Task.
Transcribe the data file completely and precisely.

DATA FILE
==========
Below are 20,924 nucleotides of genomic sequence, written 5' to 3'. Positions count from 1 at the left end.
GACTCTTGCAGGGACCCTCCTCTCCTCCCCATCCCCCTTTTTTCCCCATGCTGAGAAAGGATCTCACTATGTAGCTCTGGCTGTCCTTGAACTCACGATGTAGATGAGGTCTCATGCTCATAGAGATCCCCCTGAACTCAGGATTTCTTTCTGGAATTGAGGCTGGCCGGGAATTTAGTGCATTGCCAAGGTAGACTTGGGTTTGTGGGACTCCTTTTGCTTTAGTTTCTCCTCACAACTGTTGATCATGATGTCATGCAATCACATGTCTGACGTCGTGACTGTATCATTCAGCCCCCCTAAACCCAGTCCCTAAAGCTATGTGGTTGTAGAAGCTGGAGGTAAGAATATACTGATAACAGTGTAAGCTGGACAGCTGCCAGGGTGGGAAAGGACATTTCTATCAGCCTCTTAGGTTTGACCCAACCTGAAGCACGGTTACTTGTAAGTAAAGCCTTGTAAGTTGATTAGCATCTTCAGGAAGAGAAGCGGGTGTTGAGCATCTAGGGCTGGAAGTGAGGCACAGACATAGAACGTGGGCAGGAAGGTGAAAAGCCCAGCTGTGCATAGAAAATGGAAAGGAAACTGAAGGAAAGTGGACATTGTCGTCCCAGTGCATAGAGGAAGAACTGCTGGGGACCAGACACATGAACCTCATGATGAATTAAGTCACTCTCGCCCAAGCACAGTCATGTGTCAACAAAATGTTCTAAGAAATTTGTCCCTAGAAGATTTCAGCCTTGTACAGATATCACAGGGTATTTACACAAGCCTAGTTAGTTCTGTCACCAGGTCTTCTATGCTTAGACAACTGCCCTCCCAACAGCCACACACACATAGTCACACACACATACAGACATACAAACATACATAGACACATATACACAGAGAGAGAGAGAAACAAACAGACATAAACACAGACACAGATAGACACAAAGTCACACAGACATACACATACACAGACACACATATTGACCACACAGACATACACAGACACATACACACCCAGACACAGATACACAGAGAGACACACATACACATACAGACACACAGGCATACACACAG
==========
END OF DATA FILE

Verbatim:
Below are 20,924 nucleotides of genomic sequence, written 5' to 3'. Positions count from 1 at the left end.
GACTCTTGCAGGGACCCTCCTCTCCTCCCCATCCCCCTTTTTTCCCCATGCTGAGAAAGGATCTCACTATGTAGCTCTGGCTGTCCTTGAACTCACGATGTAGATGAGGTCTCATGCTCATAGAGATCCCCCTGAACTCAGGATTTCTTTCTGGAATTGAGGCTGGCCGGGAATTTAGTGCATTGCCAAGGTAGACTTGGGTTTGTGGGACTCCTTTTGCTTTAGTTTCTCCTCACAACTGTTGATCATGATGTCATGCAATCACATGTCTGACGTCGTGACTGTATCATTCAGCCCCCCTAAACCCAGTCCCTAAAGCTATGTGGTTGTAGAAGCTGGAGGTAAGAATATACTGATAACAGTGTAAGCTGGACAGCTGCCAGGGTGGGAAAGGACATTTCTATCAGCCTCTTAGGTTTGACCCAACCTGAAGCACGGTTACTTGTAAGTAAAGCCTTGTAAGTTGATTAGCATCTTCAGGAAGAGAAGCGGGTGTTGAGCATCTAGGGCTGGAAGTGAGGCACAGACATAGAACGTGGGCAGGAAGGTGAAAAGCCCAGCTGTGCATAGAAAATGGAAAGGAAACTGAAGGAAAGTGGACATTGTCGTCCCAGTGCATAGAGGAAGAACTGCTGGGGACCAGACACATGAACCTCATGATGAATTAAGTCACTCTCGCCCAAGCACAGTCATGTGTCAACAAAATGTTCTAAGAAATTTGTCCCTAGAAGATTTCAGCCTTGTACAGATATCACAGGGTATTTACACAAGCCTAGTTAGTTCTGTCACCAGGTCTTCTATGCTTAGACAACTGCCCTCCCAACAGCCACACACACATAGTCACACACACATACAGACATACAAACATACATAGACACATATACACAGAGAGAGAGAGAAACAAACAGACATAAACACAGACACAGATAGACACAAAGTCACACAGACATACACATACACAGACACACATATTGACCACACAGACATACACAGACACATACACACCCAGACACAGATACACAGAGAGACACACATACACATACAGACACACAGGCATACACACAG